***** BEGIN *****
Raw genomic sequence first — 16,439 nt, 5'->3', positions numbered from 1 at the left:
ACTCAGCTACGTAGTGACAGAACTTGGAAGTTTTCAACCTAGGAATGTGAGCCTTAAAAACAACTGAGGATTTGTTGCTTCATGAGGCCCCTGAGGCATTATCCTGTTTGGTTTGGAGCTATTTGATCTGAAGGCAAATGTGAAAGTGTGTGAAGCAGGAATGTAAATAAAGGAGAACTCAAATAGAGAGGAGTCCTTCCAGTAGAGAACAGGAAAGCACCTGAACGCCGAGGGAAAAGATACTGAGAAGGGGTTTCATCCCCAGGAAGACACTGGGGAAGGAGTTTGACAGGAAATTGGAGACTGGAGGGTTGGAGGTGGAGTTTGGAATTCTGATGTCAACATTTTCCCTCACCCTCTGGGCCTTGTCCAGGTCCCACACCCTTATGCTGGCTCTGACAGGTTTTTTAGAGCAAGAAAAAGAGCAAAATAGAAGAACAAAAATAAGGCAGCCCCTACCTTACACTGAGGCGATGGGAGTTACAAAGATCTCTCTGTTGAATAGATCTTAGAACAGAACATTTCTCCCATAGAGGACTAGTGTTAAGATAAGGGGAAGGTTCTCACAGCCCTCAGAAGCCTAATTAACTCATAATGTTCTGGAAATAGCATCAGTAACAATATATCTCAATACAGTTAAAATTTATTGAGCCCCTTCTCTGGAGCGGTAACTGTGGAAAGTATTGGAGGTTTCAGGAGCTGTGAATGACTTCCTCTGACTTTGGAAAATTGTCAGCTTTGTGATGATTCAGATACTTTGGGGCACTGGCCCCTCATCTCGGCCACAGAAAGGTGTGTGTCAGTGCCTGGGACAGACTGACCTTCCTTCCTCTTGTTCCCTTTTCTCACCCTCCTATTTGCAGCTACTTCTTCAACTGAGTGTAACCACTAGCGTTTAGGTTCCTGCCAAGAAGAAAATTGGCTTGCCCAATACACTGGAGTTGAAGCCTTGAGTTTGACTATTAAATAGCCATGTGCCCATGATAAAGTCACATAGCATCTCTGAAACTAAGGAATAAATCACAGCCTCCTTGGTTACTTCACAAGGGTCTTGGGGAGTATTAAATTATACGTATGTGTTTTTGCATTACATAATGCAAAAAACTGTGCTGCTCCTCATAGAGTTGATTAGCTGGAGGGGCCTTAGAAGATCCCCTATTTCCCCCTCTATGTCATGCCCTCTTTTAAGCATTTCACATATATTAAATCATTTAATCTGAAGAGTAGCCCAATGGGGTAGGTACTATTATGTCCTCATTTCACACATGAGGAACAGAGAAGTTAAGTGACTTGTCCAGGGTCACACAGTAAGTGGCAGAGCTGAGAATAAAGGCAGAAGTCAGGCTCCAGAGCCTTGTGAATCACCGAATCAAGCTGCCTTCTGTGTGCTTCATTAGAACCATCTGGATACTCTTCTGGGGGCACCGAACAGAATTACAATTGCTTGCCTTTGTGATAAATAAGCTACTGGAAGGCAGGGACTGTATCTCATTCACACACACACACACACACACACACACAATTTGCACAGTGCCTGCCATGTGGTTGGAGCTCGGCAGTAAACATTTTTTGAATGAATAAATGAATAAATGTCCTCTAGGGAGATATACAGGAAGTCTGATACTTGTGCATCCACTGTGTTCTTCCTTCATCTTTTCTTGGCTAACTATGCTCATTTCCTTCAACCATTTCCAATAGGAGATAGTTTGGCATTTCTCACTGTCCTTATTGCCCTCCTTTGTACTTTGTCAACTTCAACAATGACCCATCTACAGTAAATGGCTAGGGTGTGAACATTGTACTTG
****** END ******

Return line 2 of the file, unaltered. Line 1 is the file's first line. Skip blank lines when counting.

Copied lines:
ACTCAGCTACGTAGTGACAGAACTTGGAAGTTTTCAACCTAGGAATGTGAGCCTTAAAAACAACTGAGGATTTGTTGCTTCATGAGGCCCCTGAGGCATTATCCTGTTTGGTTTGGAGCTATTTGATCTGAAGGCAAATGTGAAAGTGTGTGAAGCAGGAATGTAAATAAAGGAGAACTCAAATAGAGAGGAGTCCTTCCAGTAGAGAACAGGAAAGCACCTGAACGCCGAGGGAAAAGATACTGAGAAGGGGTTTCATCCCCAGGAAGACACTGGGGAAGGAGTTTGACAGGAAATTGGAGACTGGAGGGTTGGAGGTGGAGTTTGGAATTCTGATGTCAACATTTTCCCTCACCCTCTGGGCCTTGTCCAGGTCCCACACCCTTATGCTGGCTCTGACAGGTTTTTTAGAGCAAGAAAAAGAGCAAAATAGAAGAACAAAAATAAGGCAGCCCCTACCTTACACTGAGGCGATGGGAGTTACAAAGATCTCTCTGTTGAATAGATCTTAGAACAGAACATTTCTCCCATAGAGGACTAGTGTTAAGATAAGGGGAAGGTTCTCACAGCCCTCAGAAGCCTAATTAACTCATAATGTTCTGGAAATAGCATCAGTAACAATATATCTCAATACAGTTAAAATTTATTGAGCCCCTTCTCTGGAGCGGTAACTGTGGAAAGTATTGGAGGTTTCAGGAGCTGTGAATGACTTCCTCTGACTTTGGAAAATTGTCAGCTTTGTGATGATTCAGATACTTTGGGGCACTGGCCCCTCATCTCGGCCACAGAAAGGTGTGTGTCAGTGCCTGGGACAGACTGACCTTCCTTCCTCTTGTTCCCTTTTCTCACCCTCCTATTTGCAGCTACTTCTTCAACTGAGTGTAACCACTAGCGTTTAGGTTCCTGCCAAGAAGAAAATTGGCTTGCCCAATACACTGGAGTTGAAGCCTTGAGTTTGACTATTAAATAGCCATGTGCCCATGATAAAGTCACATAGCATCTCTGAAACTAAGGAATAAATCACAGCCTCCTTGGTTACTTCACAAGGGTCTTGGGGAGTATTAAATTATACGTATGTGTTTTTGCATTACATAATGCAAAAAACTGTGCTGCTCCTCATAGAGTTGATTAGCTGGAGGGGCCTTAGAAGATCCCCTATTTCCCCCTCTATGTCATGCCCTCTTTTAAGCATTTCACATATATTAAATCATTTAATCTGAAGAGTAGCCCAATGGGGTAGGTACTATTATGTCCTCATTTCACACATGAGGAACAGAGAAGTTAAGTGACTTGTCCAGGGTCACACAGTAAGTGGCAGAGCTGAGAATAAAGGCAGAAGTCAGGCTCCAGAGCCTTGTGAATCACCGAATCAAGCTGCCTTCTGTGTGCTTCATTAGAACCATCTGGATACTCTTCTGGGGGCACCGAACAGAATTACAATTGCTTGCCTTTGTGATAAATAAGCTACTGGAAGGCAGGGACTGTATCTCATTCACACACACACACACACACACACACACAATTTGCACAGTGCCTGCCATGTGGTTGGAGCTCGGCAGTAAACATTTTTTGAATGAATAAATGAATAAATGTCCTCTAGGGAGATATACAGGAAGTCTGATACTTGTGCATCCACTGTGTTCTTCCTTCATCTTTTCTTGGCTAACTATGCTCATTTCCTTCAACCATTTCCAATAGGAGATAGTTTGGCATTTCTCACTGTCCTTATTGCCCTCCTTTGTACTTTGTCAACTTCAACAATGACCCATCTACAGTAAATGGCTAGGGTGTGAACATTGTACTTG